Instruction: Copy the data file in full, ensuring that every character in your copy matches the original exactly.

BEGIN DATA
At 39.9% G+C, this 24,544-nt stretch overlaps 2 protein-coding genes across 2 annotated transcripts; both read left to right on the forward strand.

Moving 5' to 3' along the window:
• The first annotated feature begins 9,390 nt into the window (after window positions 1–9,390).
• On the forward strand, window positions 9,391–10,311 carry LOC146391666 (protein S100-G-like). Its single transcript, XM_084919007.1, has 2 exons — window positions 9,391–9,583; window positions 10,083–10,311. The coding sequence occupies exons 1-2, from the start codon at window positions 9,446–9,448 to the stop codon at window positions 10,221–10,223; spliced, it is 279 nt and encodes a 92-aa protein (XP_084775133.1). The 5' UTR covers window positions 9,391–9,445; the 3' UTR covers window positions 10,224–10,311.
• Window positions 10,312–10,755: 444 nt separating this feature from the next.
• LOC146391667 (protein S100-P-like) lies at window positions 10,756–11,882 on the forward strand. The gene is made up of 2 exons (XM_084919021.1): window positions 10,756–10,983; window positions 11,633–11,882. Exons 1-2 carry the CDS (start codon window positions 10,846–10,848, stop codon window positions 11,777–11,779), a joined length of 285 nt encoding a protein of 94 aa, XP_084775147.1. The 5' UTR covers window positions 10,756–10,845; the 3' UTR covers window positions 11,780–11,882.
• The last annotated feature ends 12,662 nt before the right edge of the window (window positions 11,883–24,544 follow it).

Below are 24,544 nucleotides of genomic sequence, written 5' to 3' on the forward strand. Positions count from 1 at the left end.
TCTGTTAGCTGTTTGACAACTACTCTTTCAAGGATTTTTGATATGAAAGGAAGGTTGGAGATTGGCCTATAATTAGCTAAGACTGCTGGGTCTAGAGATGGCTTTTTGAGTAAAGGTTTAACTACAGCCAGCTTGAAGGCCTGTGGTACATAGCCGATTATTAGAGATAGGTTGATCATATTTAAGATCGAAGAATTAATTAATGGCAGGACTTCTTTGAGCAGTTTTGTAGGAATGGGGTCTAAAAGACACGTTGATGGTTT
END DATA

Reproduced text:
At 39.9% G+C, this 24,544-nt stretch overlaps 2 protein-coding genes across 2 annotated transcripts; both read left to right on the forward strand.

Moving 5' to 3' along the window:
• The first annotated feature begins 9,390 nt into the window (after window positions 1–9,390).
• On the forward strand, window positions 9,391–10,311 carry LOC146391666 (protein S100-G-like). Its single transcript, XM_084919007.1, has 2 exons — window positions 9,391–9,583; window positions 10,083–10,311. The coding sequence occupies exons 1-2, from the start codon at window positions 9,446–9,448 to the stop codon at window positions 10,221–10,223; spliced, it is 279 nt and encodes a 92-aa protein (XP_084775133.1). The 5' UTR covers window positions 9,391–9,445; the 3' UTR covers window positions 10,224–10,311.
• Window positions 10,312–10,755: 444 nt separating this feature from the next.
• LOC146391667 (protein S100-P-like) lies at window positions 10,756–11,882 on the forward strand. The gene is made up of 2 exons (XM_084919021.1): window positions 10,756–10,983; window positions 11,633–11,882. Exons 1-2 carry the CDS (start codon window positions 10,846–10,848, stop codon window positions 11,777–11,779), a joined length of 285 nt encoding a protein of 94 aa, XP_084775147.1. The 5' UTR covers window positions 10,756–10,845; the 3' UTR covers window positions 11,780–11,882.
• The last annotated feature ends 12,662 nt before the right edge of the window (window positions 11,883–24,544 follow it).

Below are 24,544 nucleotides of genomic sequence, written 5' to 3' on the forward strand. Positions count from 1 at the left end.
TCTGTTAGCTGTTTGACAACTACTCTTTCAAGGATTTTTGATATGAAAGGAAGGTTGGAGATTGGCCTATAATTAGCTAAGACTGCTGGGTCTAGAGATGGCTTTTTGAGTAAAGGTTTAACTACAGCCAGCTTGAAGGCCTGTGGTACATAGCCGATTATTAGAGATAGGTTGATCATATTTAAGATCGAAGAATTAATTAATGGCAGGACTTCTTTGAGCAGTTTTGTAGGAATGGGGTCTAAAAGACACGTTGATGGTTT